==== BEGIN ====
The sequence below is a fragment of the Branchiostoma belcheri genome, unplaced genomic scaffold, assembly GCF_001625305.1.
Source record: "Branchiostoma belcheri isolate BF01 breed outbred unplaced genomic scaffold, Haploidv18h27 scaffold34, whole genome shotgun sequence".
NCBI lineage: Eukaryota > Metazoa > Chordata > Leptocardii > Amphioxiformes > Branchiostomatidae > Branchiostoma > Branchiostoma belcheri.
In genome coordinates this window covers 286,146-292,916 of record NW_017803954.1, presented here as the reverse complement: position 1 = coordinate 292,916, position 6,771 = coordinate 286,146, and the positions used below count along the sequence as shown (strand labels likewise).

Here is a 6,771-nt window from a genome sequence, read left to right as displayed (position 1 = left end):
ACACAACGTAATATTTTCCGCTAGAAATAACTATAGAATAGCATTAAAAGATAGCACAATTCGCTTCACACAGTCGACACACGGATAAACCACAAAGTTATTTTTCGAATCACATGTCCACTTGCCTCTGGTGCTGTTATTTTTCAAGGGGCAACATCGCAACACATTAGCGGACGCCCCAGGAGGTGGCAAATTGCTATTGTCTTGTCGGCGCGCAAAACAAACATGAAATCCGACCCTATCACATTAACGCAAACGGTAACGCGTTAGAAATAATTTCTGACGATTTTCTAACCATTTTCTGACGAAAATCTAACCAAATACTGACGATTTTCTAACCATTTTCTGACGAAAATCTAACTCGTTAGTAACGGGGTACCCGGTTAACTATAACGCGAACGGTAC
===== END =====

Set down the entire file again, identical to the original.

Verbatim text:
The sequence below is a fragment of the Branchiostoma belcheri genome, unplaced genomic scaffold, assembly GCF_001625305.1.
Source record: "Branchiostoma belcheri isolate BF01 breed outbred unplaced genomic scaffold, Haploidv18h27 scaffold34, whole genome shotgun sequence".
NCBI lineage: Eukaryota > Metazoa > Chordata > Leptocardii > Amphioxiformes > Branchiostomatidae > Branchiostoma > Branchiostoma belcheri.
In genome coordinates this window covers 286,146-292,916 of record NW_017803954.1, presented here as the reverse complement: position 1 = coordinate 292,916, position 6,771 = coordinate 286,146, and the positions used below count along the sequence as shown (strand labels likewise).

Here is a 6,771-nt window from a genome sequence, read left to right as displayed (position 1 = left end):
ACACAACGTAATATTTTCCGCTAGAAATAACTATAGAATAGCATTAAAAGATAGCACAATTCGCTTCACACAGTCGACACACGGATAAACCACAAAGTTATTTTTCGAATCACATGTCCACTTGCCTCTGGTGCTGTTATTTTTCAAGGGGCAACATCGCAACACATTAGCGGACGCCCCAGGAGGTGGCAAATTGCTATTGTCTTGTCGGCGCGCAAAACAAACATGAAATCCGACCCTATCACATTAACGCAAACGGTAACGCGTTAGAAATAATTTCTGACGATTTTCTAACCATTTTCTGACGAAAATCTAACCAAATACTGACGATTTTCTAACCATTTTCTGACGAAAATCTAACTCGTTAGTAACGGGGTACCCGGTTAACTATAACGCGAACGGTAC